Fred Segrest, Mr. Stokes’s son-in-law, spoke after the first hymn, describing his father-in-law as a “servant of God,” and offering thanks from the family for all of the kindnesses done for his wife’s father.

Segrest spoke in detail of Mr. Stokes’s long life (he died at 94) and exemplary character and ended with prayer.

Mr. Stokes was widely respected and much loved and much admired.

Following a second song, Larry Turman, who is married to one of Mr. Stokes’s granddaughters, spoke of his wife’s grandfather as “a man of his word,” and asked of the congregation, “Are you going to meet him in Heaven?”

Turman also spoke in detail of Stokes’ life, reading scripture and offering prayer.

Stokes died in the local hospital at 4:30 a.m. on May 10.

Knox ended the service with a third song.

It was only a short way out the side door to the Cedar Grove Cemetery. There, under a tent, Turman offered brief words and prayer.

John D. had told many of us that he was ready to go.

If ever there were a man of faith, it was he.

He lived his life as a Christian, a farmer, a good neighbor, a faithful church-goer, a loving husband, father, brother, uncle, grandfather, son, a dependable friend, an ideal citizen, a man who was hard-working, honest, trustworthy, humble, kind, considerate, appreciative, moral, upright, thrifty, righteous, conservative, wise and loyal.

John D. Stokes could shake hands in doing business. There was no need to sign anything. He was that kind of man. When shall we see his like again?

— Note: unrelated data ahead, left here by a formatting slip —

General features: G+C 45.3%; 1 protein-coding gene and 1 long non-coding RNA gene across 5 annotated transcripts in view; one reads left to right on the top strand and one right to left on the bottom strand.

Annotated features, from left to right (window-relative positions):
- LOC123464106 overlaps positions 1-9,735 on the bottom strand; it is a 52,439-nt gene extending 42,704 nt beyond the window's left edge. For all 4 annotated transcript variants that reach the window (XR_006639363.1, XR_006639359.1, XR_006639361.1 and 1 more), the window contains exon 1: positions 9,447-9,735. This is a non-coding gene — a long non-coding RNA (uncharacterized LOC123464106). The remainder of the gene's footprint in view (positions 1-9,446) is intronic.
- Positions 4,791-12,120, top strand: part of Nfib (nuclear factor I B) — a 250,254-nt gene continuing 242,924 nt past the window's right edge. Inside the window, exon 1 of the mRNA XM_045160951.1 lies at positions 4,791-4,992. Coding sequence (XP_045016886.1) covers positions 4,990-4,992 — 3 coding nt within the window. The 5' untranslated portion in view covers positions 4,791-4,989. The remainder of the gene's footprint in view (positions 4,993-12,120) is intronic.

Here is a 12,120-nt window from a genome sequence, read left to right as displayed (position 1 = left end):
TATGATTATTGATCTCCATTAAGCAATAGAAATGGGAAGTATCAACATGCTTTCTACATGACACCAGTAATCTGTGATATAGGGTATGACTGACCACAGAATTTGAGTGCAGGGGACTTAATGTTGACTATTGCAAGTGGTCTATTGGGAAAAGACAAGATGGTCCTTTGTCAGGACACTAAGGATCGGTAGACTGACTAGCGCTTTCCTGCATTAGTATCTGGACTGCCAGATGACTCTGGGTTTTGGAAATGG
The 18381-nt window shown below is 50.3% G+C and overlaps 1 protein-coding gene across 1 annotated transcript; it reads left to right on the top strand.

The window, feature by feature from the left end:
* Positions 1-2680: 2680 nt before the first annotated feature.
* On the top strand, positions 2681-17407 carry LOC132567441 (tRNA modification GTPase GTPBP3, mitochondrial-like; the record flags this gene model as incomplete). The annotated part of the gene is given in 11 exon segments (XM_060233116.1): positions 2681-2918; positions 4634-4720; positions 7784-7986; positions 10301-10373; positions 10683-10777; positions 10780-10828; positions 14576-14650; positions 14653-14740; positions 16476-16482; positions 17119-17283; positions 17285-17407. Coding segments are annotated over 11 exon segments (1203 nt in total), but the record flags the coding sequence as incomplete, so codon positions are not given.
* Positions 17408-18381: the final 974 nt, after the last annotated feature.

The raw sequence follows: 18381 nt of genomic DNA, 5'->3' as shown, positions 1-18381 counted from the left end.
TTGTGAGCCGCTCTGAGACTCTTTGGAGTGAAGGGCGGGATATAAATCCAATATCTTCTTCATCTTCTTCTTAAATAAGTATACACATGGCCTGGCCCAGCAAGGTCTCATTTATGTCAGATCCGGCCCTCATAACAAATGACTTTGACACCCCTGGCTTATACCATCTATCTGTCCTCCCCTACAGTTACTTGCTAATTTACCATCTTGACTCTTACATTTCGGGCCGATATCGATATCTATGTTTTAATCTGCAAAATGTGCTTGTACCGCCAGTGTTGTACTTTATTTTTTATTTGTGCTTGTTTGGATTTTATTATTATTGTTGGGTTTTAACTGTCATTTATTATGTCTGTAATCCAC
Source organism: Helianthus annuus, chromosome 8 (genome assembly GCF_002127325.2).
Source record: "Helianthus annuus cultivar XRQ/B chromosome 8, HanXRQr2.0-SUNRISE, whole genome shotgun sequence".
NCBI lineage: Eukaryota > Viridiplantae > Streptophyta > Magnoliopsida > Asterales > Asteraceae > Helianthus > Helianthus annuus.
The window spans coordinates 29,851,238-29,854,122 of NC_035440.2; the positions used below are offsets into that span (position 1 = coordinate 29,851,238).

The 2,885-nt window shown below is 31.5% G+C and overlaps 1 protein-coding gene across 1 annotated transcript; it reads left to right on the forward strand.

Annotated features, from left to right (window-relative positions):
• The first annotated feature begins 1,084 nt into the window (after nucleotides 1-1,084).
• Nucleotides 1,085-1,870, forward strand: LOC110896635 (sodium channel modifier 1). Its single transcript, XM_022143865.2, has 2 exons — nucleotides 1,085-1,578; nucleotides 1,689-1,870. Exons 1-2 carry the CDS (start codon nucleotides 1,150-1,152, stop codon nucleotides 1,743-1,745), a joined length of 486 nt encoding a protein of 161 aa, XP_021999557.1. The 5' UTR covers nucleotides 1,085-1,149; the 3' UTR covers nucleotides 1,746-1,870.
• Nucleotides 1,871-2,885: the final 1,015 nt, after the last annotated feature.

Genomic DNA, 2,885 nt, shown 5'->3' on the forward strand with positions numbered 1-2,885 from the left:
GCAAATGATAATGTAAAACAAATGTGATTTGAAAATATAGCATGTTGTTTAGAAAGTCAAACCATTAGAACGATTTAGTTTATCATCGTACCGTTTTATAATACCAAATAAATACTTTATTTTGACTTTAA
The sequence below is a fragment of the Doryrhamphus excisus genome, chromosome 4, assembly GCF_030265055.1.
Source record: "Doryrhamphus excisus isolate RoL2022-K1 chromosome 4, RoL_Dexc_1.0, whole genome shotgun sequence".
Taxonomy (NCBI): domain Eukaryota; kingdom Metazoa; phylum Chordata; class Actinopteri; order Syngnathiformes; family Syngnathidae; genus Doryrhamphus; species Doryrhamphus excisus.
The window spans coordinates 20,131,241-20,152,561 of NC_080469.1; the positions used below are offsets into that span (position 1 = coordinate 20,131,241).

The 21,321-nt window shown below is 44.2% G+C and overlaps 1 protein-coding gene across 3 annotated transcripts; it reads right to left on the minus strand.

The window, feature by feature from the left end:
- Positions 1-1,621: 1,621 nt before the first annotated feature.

His daughter, Gail Segrest, wrote a booklet about his life when her father turned 90. It is excellent, and I encourage the family to put a copy of it in the local library so that all may check it out and read it. Gentle reader, your children and grandchildren will be better off if they take John D.’s life to heart.

I’ll quote a bit of it.

“John D. Stokes was born Aug. 31, 1916, one of six children born to Lee and Bama (Fuqua) Stokes. Little John D. was born into a world very different from the world of 2006, 90 years later. In fact, there may very well be more life changes during this ninety-year time period than in any other in history.

“Woodrow Wilson was president but was elected without the women’s vote. Men who voted had to pay poll tax. Nearly all of Alabama voters were Democrats.

“More people lived in the country than in the cities. The average life span for men was 49 years, and the U.S. population was 91.6 million (compared with almost 300 million today). Few people had cars, electricity, indoor plumbing, phones, radios; and television would not be available to the average person until the l950s. Airplanes were talked about rather than seen.

“In-home heating was fueled by wood chopped by hand; homes were lighted with kerosene lamps; and cooking was done on wood stoves. There were blacksmith shops, but no garages. There were no monthly bills, no income tax for most people, and no social security.

“Water fountains were provided in twos inside businesses, with signs that read ‘colored’ or ‘white’ on each. Black people weren’t allowed to go into the restrooms. However, if a black family lived in or near the community, they were treated well by those who knew them.

“Families and neighbors were close. Children were taught to respect parents. Divorce was rare.”

Perhaps I can share more of Gail’s book in the future. It just gets better.

Now, gentle reader, let me encourage each of us to be in his place of worship this weekend, Lord willing. Fare thee well.